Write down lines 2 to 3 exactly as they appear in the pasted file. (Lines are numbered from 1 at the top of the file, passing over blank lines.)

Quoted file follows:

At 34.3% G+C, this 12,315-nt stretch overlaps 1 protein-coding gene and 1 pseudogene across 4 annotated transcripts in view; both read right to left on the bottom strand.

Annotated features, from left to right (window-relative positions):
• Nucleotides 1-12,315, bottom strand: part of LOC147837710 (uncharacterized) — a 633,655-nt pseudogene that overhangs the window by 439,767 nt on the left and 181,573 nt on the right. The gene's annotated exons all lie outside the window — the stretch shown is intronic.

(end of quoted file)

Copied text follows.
Annotated features, from left to right (window-relative positions):
• Nucleotides 1-12,315, bottom strand: part of LOC147837710 (uncharacterized) — a 633,655-nt pseudogene that overhangs the window by 439,767 nt on the left and 181,573 nt on the right. The gene's annotated exons all lie outside the window — the stretch shown is intronic.